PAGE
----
SALT LAKE CITY — Tea partiers aren't known for their aversion to heated debates, but Utah's grassroots conservative groups are joining activists nationwide in ignoring — even avoiding — controversial social issues.

In the wake of last week's federal court ruling striking down California's ban on gay marriage, social issues are once again making headlines around the country. But one of the most high-profile political forces in the country has largely remained silent.

Alternately political hot potatoes and partisan wedge issues, social questions about gay marriage, abortion and legalized drugs have often slipped below the surface as the tea party movement peddles a message based on economics and government intervention, rather than culture.

"The common idea became, 'If we don't save the republic from economic catastrophe, those other issues don't matter,' " said Christine Botteri, whose work with the National Tea Party Federation gives her the opportunity to observe such groups across the country. "While there is often disagreement, most groups came to agree to that premise."

And while their fluid nature makes it difficult to generalize, Utah grassroots conservative groups have come to mirror that premise, says Davis County 9/12 organizer Darcy Van Orden.

Even in a state as socially conservative as Utah, the patchwork of tea party and related groups that has sprung up since the 2008 election of President Barack Obama remains focused on smaller government, lower taxes and less spending, Van Orden said.

In fact, Van Orden insists that establishment politicians have used divisive social issues to distract voters from out-of-control government growth.

"The point is the level of risk," she said. "The danger posed by fiscal irresponsibility and government power far outweighs that of the culture wars. We just don't have the luxury of debating social issues now."

Salt Lake County Grassroots Alliance organizer Larry Jensen agreed, adding that there is another reason for ignoring such "moral" issues.

"We consciously avoided social issues because they are divisive," he said.

According to The New York Times, 40 percent of tea party supporters oppose legal recognition for gay couples, but 41 percent support civil unions and 40 percent said they think the Supreme Court decision to legalize abortion was a good thing.

Issues like gay marriage have the potential to split the groups, which often include libertarians, who think government should stay out of people's lives as much as possible, and more traditional conservatives, who support laws against gay marriage.

While he personally believes issues like marriage should be left to churches and not government, Jensen said his observation is that Utah grassroots activists remain more socially conservative, rather than fully libertarian.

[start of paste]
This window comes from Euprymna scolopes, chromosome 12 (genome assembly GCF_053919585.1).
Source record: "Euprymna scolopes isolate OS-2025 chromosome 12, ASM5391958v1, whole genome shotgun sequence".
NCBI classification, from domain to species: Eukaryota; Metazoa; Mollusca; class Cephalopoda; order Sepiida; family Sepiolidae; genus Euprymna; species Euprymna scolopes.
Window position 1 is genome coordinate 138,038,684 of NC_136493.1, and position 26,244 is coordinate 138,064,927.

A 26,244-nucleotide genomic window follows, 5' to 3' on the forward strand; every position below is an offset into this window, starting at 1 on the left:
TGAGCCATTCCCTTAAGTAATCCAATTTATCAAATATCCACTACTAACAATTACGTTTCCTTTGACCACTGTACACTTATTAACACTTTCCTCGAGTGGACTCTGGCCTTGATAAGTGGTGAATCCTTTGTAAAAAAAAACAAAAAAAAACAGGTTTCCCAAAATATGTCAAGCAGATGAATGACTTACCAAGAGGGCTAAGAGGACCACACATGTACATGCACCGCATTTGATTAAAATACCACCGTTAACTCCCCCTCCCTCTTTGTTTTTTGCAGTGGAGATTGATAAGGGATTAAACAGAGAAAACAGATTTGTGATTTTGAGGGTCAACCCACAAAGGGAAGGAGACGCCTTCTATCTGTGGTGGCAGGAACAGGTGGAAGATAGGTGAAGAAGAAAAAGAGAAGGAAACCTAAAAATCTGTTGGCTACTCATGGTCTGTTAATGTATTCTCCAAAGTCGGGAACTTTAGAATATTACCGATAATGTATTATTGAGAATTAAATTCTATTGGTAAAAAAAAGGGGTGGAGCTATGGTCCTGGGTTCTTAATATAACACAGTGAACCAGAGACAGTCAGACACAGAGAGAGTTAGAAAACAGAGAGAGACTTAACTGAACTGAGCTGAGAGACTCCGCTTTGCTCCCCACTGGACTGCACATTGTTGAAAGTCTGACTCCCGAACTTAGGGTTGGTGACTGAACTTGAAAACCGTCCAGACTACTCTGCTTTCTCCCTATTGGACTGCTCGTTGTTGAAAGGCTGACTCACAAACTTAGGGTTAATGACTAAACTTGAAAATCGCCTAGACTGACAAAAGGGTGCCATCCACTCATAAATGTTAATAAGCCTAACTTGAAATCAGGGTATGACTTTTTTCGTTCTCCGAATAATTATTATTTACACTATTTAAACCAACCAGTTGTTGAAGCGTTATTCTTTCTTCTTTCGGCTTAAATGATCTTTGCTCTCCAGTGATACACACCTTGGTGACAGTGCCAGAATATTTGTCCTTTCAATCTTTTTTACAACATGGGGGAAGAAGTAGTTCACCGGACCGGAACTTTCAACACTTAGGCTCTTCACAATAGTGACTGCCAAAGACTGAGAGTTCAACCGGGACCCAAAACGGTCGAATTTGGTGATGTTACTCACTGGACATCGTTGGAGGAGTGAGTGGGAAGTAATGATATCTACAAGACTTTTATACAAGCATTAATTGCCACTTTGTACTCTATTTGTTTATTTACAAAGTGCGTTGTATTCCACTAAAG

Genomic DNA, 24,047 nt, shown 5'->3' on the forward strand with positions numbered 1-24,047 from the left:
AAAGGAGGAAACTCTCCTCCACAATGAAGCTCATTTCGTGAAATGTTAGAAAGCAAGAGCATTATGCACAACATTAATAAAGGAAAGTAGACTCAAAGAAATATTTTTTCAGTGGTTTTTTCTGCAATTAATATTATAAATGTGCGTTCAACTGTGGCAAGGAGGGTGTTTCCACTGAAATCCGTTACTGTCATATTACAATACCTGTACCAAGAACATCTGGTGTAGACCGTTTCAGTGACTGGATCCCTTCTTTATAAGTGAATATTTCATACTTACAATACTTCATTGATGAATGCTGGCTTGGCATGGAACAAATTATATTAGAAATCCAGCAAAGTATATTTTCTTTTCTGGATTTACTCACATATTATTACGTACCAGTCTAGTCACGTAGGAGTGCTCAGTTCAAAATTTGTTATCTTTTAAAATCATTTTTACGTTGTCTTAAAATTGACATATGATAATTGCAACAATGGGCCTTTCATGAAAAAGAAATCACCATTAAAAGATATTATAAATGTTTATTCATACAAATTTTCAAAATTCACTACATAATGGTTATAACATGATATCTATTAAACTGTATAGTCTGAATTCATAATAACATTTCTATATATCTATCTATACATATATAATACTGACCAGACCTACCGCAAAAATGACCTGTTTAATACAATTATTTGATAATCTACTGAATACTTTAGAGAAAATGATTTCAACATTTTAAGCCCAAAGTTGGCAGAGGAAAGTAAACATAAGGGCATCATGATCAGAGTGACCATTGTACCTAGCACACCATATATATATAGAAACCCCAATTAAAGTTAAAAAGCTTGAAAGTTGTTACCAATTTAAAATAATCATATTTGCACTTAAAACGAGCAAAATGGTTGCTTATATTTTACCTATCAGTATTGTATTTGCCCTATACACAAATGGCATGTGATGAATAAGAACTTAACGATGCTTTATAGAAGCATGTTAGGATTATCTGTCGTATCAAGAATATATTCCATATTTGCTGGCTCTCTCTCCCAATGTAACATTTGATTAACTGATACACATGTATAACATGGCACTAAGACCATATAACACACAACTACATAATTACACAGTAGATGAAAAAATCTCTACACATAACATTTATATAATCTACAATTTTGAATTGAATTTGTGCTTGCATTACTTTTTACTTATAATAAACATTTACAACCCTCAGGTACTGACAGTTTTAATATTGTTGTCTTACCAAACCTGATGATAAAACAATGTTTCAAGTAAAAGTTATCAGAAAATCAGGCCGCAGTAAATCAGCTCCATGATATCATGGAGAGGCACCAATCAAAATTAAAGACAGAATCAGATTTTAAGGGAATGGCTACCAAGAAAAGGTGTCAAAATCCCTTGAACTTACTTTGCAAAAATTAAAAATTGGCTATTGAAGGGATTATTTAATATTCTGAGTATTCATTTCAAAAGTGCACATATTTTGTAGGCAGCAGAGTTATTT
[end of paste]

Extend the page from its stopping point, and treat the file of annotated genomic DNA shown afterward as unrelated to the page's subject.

Nationwide, tea party leaders have largely remained silent on social issues, which often set them apart from more traditional Republican Party leaders.

That silence stems from the opposition to the bank bailouts, health care reform and increased government spending that served as the catalyst for the tea party phenomenon, said Brendon Steinhauser, who directs grassroots campaigns for the Washington, D.C.-based conservative advocacy group FreedomWorks.

"The driving sentiment behind these groups has always been based on economic issues," he said. "While a lot of people in these groups agree on social issues, they haven't been a focus, because they are really not the biggest threat to liberty."

Both Van Orden and Jensen say that, in their Utah meetings, activists have stayed focused on economic and small-government issues.

"Sometimes, it comes up as we discuss the erosion of culture, but generally we understand that we can be good people and disagree on those issues while working on bigger problems," Jensen said. "When the economy is about to collapse, gay marriage and marijuana fall way down the list."

But with the fight over gay marriage again making news, pundits have started to wonder if social issues will make a comeback.

In Utah, it's still an open question whether grassroots conservative groups will continue to ignore social issues, says Quinn Monson, associate director of the Center for the Study of Elections and Democracy at BYU.

"The tea party movement is still very much in flux, so it's hard to measure trends," he said. "Without central leadership, no one can really control how the groups evolve."

Social issues rarely become campaign issues in Utah, because there is often "very little light between the candidates," with the state's Democrats usually taking moderate positions, Monson said.

Despite this, Monson said social issues always remain under the surface, and events like the gay marriage legal battle can provide opportunities for candidates and activists to "microtarget" groups of voters.

"The economy will likely remain the No. 1 issue, but social issues have the potential to be used," he said. "The future depends entirely on the political landscape. If the tea party movement continues to become more closely aligned with the Republican Party, other issues may come into play."

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